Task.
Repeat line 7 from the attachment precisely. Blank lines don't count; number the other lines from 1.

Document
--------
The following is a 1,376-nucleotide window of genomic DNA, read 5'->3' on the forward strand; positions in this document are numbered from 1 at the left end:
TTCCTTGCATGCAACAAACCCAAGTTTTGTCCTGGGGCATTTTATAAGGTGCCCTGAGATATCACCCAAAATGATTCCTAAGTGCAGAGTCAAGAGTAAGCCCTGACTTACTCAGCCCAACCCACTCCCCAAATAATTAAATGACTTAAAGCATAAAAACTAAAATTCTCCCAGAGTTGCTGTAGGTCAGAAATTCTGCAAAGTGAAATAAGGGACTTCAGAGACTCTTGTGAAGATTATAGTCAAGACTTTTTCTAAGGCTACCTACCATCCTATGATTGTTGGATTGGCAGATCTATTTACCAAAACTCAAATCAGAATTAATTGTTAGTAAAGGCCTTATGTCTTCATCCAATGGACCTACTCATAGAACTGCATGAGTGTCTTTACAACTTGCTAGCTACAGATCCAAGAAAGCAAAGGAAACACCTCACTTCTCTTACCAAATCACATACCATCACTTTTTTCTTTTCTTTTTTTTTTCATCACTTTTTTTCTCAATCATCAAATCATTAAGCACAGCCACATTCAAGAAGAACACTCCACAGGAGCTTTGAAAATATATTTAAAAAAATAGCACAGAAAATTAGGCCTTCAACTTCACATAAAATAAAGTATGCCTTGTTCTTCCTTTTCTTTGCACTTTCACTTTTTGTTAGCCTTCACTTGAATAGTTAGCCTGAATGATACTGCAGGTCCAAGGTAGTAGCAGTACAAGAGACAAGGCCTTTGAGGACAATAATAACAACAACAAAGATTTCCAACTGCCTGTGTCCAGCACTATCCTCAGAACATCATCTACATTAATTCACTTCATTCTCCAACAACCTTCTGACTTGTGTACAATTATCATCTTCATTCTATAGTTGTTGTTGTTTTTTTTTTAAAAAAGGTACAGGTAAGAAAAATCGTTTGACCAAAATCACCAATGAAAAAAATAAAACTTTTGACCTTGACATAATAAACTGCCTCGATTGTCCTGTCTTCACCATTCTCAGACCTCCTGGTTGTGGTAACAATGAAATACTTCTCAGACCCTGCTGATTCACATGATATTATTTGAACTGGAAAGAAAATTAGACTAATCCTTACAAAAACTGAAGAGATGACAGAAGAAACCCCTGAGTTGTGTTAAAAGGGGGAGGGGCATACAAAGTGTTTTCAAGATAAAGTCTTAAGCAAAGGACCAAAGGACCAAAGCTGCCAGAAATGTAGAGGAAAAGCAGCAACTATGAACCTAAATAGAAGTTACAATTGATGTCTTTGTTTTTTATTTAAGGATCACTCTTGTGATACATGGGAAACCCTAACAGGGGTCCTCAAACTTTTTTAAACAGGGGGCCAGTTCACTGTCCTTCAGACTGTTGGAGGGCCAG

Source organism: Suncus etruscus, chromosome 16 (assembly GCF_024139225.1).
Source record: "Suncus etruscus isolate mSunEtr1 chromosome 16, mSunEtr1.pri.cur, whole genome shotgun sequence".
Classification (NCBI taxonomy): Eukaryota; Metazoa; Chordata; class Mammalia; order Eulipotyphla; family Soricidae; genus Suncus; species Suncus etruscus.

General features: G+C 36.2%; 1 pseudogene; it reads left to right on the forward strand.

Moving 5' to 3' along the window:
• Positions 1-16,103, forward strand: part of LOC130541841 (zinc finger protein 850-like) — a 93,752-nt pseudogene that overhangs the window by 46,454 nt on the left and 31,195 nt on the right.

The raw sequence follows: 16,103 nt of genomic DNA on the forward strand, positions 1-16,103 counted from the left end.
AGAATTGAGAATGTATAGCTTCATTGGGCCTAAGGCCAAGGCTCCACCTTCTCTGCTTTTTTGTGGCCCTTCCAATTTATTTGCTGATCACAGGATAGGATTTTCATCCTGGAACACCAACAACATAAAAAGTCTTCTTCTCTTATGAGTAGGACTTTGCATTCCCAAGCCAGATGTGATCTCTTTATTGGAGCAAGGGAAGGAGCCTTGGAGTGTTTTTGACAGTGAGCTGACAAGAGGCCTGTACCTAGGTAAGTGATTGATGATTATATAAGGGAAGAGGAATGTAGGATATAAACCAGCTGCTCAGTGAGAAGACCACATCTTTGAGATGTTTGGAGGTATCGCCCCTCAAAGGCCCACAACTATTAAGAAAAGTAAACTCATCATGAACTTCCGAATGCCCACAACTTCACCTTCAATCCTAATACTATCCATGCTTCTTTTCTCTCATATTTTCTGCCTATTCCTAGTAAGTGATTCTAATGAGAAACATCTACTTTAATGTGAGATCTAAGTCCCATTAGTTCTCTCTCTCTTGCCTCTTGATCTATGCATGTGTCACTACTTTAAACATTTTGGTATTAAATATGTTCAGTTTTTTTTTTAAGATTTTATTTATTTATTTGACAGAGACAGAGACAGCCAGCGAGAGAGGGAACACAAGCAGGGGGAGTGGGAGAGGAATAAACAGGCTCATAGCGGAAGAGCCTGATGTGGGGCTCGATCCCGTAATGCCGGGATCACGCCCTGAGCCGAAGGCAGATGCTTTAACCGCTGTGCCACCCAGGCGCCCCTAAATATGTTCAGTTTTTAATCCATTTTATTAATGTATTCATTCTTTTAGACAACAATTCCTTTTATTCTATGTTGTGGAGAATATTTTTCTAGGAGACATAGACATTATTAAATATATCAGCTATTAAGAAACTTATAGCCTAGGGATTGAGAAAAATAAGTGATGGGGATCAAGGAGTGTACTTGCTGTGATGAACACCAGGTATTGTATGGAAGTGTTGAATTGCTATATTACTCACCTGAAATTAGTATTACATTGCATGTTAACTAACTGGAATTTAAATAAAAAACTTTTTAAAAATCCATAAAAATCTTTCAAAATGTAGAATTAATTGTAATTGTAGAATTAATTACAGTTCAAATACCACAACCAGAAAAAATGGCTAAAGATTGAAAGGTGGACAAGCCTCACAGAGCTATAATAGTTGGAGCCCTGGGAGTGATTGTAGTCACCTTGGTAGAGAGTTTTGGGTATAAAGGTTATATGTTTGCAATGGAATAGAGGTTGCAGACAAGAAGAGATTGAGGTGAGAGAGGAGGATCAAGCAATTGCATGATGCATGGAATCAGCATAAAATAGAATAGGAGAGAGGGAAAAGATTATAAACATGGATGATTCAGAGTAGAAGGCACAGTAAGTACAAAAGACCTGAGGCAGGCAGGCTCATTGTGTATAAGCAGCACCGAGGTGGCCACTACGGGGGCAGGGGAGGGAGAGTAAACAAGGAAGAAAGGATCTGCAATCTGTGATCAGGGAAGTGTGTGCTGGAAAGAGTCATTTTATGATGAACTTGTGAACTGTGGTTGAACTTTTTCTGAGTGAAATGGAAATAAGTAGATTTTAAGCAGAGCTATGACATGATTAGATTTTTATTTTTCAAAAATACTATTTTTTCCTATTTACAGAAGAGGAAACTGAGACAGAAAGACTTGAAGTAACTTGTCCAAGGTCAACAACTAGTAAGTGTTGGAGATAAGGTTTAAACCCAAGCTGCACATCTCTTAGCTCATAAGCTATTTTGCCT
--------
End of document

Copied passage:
Moving 5' to 3' along the window: